Sexual Abuse

Sexual Abuse by Law Enforcement

A recent news report detailing a shocking abuse of power by New York City police officers sparked a new law stating that sex between a police officer and an individual in police custody is considered rape in the third degree. The law was passed following the arrest of two NYPD officers for rape, sexual assault and kidnaping.  The officers had sex in the back of a police van with an 18-year-old woman who was charged with marijuana possession. The charges were later dropped and the officers were charged with lesser crimes.  At the time of the incident, it was not a crime for an officer to have sex with an individual in his custody.

While this story of sexual abuse prompted widespread outrage, research on police sexual misconduct reveals that sexual assault by law enforcement officers is a systemic issue.  According to a 2015 investigation, an officer is accused of sexual misconduct at least every five days. In 60 percent of these cases, an officer was convicted of a crime or faced other repercussions. Another study funded by the National Institute of Justice revealed that in more than 6,700 officer arrests for sexual misconduct over a seven year period, half of those arrests related to incidents involving minors.

The public relies on police and law enforcement to provide protection and assistance.  Law enforcement officers exercise tremendous power, and in some cases, they can abuse their authority.  Police brutality and misconduct has been on the rise in recent years.  Regardless of whether you have been arrested or questioned in connection with a crime, police officers are not permitted to engage in conduct that is sexually abusive or inappropriate.

In situations where a law enforcement official has committed sexual harassment, fear and intimidation may prevent victims from reporting the conduct.  Studies have shown that officers that engage in sexual misconduct often prey on weak women, such as survivors of domestic violence, or women who are not likely to be believed, such as drug users or those involved in sex trades.  Moreover, women who have been abused have nowhere to go to report the abuse other than other police officers- potential colleagues of the perpetrator.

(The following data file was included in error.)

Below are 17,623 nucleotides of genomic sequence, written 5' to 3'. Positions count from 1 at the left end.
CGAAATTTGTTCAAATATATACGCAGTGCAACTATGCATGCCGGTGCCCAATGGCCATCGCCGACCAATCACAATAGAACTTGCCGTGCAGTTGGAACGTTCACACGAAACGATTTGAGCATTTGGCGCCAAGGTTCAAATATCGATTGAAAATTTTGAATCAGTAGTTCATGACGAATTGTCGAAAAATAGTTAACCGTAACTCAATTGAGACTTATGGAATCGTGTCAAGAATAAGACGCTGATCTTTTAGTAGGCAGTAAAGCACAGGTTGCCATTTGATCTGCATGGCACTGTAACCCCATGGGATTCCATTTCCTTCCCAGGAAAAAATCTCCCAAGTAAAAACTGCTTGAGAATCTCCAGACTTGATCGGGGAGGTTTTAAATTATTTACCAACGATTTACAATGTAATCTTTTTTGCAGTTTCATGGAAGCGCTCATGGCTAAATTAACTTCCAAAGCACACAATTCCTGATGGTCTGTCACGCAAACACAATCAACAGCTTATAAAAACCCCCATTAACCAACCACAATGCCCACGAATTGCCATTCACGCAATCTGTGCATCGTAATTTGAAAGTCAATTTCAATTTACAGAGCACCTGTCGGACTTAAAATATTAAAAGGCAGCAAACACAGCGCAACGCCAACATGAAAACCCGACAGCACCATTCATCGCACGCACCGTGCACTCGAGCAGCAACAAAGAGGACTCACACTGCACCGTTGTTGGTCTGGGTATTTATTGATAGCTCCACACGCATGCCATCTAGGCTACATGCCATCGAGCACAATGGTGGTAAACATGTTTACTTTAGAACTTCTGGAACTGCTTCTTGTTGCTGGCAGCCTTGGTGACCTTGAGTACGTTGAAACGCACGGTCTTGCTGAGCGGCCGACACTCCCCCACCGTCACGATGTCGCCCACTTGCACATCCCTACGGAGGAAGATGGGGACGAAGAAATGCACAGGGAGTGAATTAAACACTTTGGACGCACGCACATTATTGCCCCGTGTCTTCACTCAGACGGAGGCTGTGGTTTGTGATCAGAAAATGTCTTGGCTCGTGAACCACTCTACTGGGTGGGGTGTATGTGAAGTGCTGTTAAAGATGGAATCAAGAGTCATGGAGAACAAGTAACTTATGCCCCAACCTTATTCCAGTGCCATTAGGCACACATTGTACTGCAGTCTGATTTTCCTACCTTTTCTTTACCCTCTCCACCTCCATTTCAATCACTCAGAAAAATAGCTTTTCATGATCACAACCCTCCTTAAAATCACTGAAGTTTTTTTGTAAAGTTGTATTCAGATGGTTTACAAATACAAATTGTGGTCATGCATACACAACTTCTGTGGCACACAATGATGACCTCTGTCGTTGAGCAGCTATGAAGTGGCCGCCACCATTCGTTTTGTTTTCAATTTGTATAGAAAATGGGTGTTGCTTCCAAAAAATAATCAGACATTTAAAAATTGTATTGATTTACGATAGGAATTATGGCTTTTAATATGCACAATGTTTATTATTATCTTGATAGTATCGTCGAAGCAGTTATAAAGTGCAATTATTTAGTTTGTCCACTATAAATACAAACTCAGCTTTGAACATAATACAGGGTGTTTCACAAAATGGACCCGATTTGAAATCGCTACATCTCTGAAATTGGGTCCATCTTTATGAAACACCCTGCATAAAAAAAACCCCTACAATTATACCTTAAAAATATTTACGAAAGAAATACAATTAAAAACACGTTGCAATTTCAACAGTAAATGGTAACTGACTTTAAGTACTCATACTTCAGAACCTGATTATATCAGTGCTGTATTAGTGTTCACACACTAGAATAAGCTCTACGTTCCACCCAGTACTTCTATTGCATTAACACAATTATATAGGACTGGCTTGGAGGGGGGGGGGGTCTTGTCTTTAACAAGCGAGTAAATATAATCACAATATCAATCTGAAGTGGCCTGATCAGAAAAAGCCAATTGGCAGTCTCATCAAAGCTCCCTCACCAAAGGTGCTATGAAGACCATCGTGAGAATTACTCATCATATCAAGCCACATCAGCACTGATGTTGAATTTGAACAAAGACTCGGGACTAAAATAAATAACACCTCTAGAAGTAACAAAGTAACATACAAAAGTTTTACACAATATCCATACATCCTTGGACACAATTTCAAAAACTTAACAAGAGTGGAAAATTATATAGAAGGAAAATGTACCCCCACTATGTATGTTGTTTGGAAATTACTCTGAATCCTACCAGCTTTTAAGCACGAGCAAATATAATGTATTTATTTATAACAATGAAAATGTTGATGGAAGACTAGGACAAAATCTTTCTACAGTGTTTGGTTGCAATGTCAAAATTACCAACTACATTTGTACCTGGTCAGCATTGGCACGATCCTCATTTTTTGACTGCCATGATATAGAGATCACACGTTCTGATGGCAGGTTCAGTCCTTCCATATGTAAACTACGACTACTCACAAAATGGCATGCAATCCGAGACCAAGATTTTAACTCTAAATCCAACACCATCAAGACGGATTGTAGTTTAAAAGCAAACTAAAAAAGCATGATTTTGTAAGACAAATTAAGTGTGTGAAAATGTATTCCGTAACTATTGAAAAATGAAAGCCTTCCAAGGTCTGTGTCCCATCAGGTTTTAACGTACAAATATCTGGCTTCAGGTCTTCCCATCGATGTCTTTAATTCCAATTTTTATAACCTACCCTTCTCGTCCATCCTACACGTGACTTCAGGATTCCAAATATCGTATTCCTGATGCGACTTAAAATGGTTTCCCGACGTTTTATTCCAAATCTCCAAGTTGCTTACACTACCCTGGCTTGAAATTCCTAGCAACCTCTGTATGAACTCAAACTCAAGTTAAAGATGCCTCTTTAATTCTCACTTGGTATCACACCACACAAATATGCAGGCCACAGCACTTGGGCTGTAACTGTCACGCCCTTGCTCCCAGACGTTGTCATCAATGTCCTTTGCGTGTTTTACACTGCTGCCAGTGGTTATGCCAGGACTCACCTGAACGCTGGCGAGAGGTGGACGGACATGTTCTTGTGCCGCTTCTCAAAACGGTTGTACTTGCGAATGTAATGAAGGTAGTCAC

If you have been sexually abused by a law enforcement official, the perpetrator and the police department could be liable for failing to protect you while in police custody.  The failure to properly respond to allegations of sexual misconduct by an officer could also impose liability on the officer’s employer.  Victims of sexual abuse can bring actions against their perpetrators and the institutions that protected them under new laws passed in New York, New Jersey and other states that extend the statute of limitations for a specified period of time.

Levy Konigsberg LLP is a nationally recognized law firm that has recovered millions of dollars in settlements for victims of sexual abuse.  If you or a member of your family has been the victim of sexual misconduct by a police or law enforcement officer, please contact our lawyers for a free consultation by calling 1-800-988-8005 or submit an email inquiry on this page.   

For more information about the law firm's practice areas please contact Levy Konigsberg LLP at 1-212-605-6200 or 1-800-988-8005, 24 hours a day, 7 days a week.

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